May A. Paige, a resident of Park County, died on November 20, 1954.
On November 29, 1954, Frank O'Brien filed a petition in the County Court of Park County, seeking to probate a document bearing date October 29, 1953, purporting to be the will of May A. Paige. On March 11, 1955, Lee Wallace, the adopted son and sole heir at law of May A. Paige, filed his amended caveat and objections to the probate of said will and alleged as reasons therefor the following: (1) The purported will is not executed in accordance with the requirements of the statutes of the state of Colorado; (2) the testatrix lacked testamentary capacity at the time the purported will was executed; (3) the purported will is not the free and voluntary act and will of May A. Paige, and that execution thereof was procured by undue influence exercised by Frank O'Brien; (4) that the said May A. Paige (then May A. Wallace) and her then husband at the time they legally adopted Lee Wallace, in order to obtain the consent of Harry Clark, father of said Lee Wallace, to said adoption, agreed with said Clark that she would support and maintain Lee Wallace and would permit him to inherit her estate; would not disinherit him, and that the purported will violated that agreement; (5) that in order to obtain the consent of Lee Wallace (then eighteen years of age) to his adoption, the said May A. Paige agreed with said Lee Wallace that she would permit him to inherit her estate and would not disinherit him; that the purported will violated this agreement; (6) that the pretended will is void in that it attempts to disinherit Lee Wallace, contrary to the express provisions of the decree of adoption.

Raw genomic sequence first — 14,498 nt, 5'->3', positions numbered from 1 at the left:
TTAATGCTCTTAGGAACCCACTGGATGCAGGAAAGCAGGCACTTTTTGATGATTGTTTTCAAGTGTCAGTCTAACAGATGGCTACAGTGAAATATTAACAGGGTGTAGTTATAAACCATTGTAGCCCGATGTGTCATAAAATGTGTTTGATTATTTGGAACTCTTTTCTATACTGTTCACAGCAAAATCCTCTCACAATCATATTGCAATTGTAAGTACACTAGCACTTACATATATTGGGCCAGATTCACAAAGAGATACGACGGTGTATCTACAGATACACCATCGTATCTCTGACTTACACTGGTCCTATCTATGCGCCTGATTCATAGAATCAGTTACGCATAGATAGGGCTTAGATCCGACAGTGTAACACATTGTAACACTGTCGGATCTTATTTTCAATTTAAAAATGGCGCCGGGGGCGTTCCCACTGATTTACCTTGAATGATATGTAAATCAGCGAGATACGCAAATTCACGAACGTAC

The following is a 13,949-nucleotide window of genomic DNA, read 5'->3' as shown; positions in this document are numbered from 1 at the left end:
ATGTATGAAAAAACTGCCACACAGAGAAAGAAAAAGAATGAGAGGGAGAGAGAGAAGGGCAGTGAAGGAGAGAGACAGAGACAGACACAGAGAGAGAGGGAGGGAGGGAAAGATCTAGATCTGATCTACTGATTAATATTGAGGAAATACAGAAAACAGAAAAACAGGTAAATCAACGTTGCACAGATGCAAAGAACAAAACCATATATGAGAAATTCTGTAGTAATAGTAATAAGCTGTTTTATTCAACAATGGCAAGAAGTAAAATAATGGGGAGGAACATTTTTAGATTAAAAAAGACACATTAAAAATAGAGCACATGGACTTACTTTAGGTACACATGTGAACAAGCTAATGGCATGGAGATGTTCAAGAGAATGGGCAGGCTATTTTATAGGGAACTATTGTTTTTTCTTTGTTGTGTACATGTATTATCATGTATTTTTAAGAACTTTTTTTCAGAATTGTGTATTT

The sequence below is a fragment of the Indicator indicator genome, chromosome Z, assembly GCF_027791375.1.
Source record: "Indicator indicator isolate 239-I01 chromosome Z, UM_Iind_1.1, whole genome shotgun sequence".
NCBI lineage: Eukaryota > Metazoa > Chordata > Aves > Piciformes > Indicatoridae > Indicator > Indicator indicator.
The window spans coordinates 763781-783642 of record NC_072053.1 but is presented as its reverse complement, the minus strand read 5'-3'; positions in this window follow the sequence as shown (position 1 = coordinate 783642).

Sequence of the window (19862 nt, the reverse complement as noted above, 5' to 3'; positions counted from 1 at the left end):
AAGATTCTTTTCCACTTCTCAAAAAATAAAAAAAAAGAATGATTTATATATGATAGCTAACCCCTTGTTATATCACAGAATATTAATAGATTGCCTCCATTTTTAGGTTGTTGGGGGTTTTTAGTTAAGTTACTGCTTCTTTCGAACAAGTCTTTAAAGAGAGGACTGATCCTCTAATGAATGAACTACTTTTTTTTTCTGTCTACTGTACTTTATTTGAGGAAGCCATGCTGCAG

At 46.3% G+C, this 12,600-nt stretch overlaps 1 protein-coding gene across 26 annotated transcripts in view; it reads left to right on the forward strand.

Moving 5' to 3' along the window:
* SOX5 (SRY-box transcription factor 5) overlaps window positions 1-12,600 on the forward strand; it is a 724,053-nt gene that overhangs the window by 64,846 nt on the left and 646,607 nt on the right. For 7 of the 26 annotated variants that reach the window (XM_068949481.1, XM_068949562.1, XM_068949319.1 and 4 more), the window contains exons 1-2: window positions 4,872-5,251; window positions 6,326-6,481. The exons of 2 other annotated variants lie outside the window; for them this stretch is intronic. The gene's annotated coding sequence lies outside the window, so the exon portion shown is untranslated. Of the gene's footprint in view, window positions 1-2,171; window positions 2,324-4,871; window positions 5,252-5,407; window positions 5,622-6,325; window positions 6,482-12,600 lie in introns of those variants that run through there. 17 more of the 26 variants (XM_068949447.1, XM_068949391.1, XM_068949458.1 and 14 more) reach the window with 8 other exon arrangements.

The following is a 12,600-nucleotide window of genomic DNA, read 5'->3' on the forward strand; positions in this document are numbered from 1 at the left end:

Frank O'Brien filed his answer to the amended caveat and denied all of the allegations relating to lack of conformity to law, lack of testamentary capacity, undue influence, contractual obligation with the father of Lee Wallace, contractual obligation with Lee Wallace, and alleged provisions of the adoption decree.
The purported will was admitted to probate by the county court and an appeal taken to the district court, where the issues were tried to a jury, which failed to reach a verdict. A second trial resulted in a verdict to the effect that the purported will was not the Last Will and Testament of May E. Paige. Motion for a new trial, consisting of eighty-six folios and setting forth forty-eight alleged errors, was filed, argued and denied, and judgment entered holding that said instrument is not the Last Will and Testament of May E. Paige. Frank O'Brien, proponent and plaintiff in error, seeks reversal.
We shall refer to plaintiff in error as O'Brien, to defendant in error as Wallace, and to the decedent as Paige. The purported will gave to Wallace the sum of $100; everything else was given to O'Brien, who was the son of the daughter of Paige's sister, being a grandnephew of Paige.
The trial consumed five days. The record consists of over 2,300 folios and more than fifty exhibits, many of which are made up of twenty to fifty separate parts.
The judgment must be reversed for many reasons.
Reasons 4, 5 and 6, as set forth in the caveat, are not grounds for denying probate. They relate to contractual rights and duties which if valid and binding could not be abrogated or varied by making of a will or other ex parte action of Paige. Such matters are foreign to the issues properly involved in a contest by
These matters, although wholly outside the issues involved in a will contest, were repeatedly presented to the jury through pleadings, opening statements, offers of proof, and arguments, thus seeking to convey to the jury the impression that Paige was an ingrate who sought to avoid her binding contract by making a will which it is pled:
After all the testimony was in and the parties had rested, O'Brien moved the court to strike from consideration of the jury the claim that the will was procured by undue influence. This motion was denied and over objections of O'Brien the court gave seven instructions concerning undue influence. The record is devoid of any evidence to support a claim of undue influence, and it was error to deny the motion to strike and to instruct the jury with reference to undue influence.